I can’t exactly remember where I heard about the Drowning City by Amanda Downum, but nevertheless I had it in mind when I went to the bookstore the other day and so I bought it. An interesting first novel for Downum and a good opening to her Necromancer Chronicles (it seems like all I’m doing is reading first novels/beginnings to series). It was published in last September, so once again I’m a bit late (but who really cares?).
Blurb: Home to exiles and expatriates, pirates and smugglers. And violent revolutionaries who will stop at nothing to overthrow the corrupt Imperial government. For Isyllt Iskaldur, necromancer and spy, the brewing revolution is a chance to prove herself to her crown. All she has to do is find and finance the revolutionaries, and help topple the palaces of Symnir. But she is torn between her new friends and her duties, and the longer she stays in this monsoon-drenched city, the more intrigue she uncovers – even the dead are plotting. As the waters rise and the dams crack, Isyllt must choose between her mission and the city she came to save.
The plot… wasn’t bad. There were some really great elements and some not so good ones, not that I was expecting anything else from a debut novel. I really did like the basic story elements, the intrigue, expect it seemed too vague. And confusing. For it to be a political intrigue book, it’s sort of implied that whatever scheming our characters are going to have to achieve will not be easy and straight forward right from the outset. Isyllt barely has any doubt about how to start a full-out revolution and it never seems to be much of a challenge to her to get it done. It gets so unimportant that we have to branch off into a bunch of lesser arcs that we sometimes explore and sometimes forget along the way.
I would, however, like to particularly praise Downum’s choice in setting. I guess that inside of the fantasy genre we kind of get use to the medieval Europe look a likes in terms of our supposedly purely fiction worlds. Downums thankfully makes a break from that and apparently decided that she preferred to base her world in a setting more reminiscent of the middle-east. That’s awesome. It’s not that I dislike medieval Europe but it’s much appreciated to get a book with a different “look” to it. But Downum doesn’t stick to the world she builds as much as could have, or I probably should say that she doesn’t explore it as much as she could. And not in the sense that she leaves things open to be discovered in sequels, but she just does not set it up as much as I wanted; maybe a little more information on the clans, on the rest of the world, on how Selefain came to exist, etc. The Drowning City is quite a short book as fantasy books come, wrapping up at 350 pages, so there might not have been much space to do all of that.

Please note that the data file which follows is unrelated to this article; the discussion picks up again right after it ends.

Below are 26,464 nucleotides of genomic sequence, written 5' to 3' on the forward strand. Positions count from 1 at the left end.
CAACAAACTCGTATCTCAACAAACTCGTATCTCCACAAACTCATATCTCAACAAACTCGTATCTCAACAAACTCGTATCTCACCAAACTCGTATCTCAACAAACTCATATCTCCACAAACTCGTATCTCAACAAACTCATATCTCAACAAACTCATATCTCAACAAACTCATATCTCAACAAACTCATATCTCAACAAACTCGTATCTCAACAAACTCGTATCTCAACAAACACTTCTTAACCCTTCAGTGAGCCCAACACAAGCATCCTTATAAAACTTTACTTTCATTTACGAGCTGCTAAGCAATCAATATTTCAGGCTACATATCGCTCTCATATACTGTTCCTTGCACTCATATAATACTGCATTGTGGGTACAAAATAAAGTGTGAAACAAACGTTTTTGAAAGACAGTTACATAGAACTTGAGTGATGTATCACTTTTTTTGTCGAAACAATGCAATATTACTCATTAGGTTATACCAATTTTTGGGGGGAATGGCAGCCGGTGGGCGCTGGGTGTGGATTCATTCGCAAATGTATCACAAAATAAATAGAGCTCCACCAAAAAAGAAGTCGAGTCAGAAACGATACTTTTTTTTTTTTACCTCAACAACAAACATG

The characters sort of follow the same pattern as the story arcs; their all mostly engaging yet not developed enough or developed at the right time and you’re never too sure what the characters’ purposes are. But they remain captivating enough to stick with through the book, even if we sometimes don’t hear from them for some pretty significant bits of the book. Isyllt, the main protagonist, has a pretty good back story and she is one of the characters that is nicely defined (I mean, she is the main character after all). I’m still not completely sure of what she does for a living since I’d originally thought she was exclusively a state-spy, though other elements suggest she is some sort of spy-mercenary up for hire. I’m not sure either how she, a necromancer, is different from the other mages that we encounter, but whatever…
So in the end, though you might be thinking from what I wrote above that I hated, or very much disliked this book, I didn’t. In fact I kind of liked it; it was okay. I am looking forward to its sequel, The Bone Palace, due out sometime this summer, to see how the experience of a first novel has improved/changed her writing. Read if the premise interested you (as in the necromancer stuff + Middle East), or else this book is probably not for you.
My Rating: 3 out of 5
Reading Age: 15 and up
Sex/Language: No significant amount of either
Amanda Downum's website: http://www.amandadownum.com/
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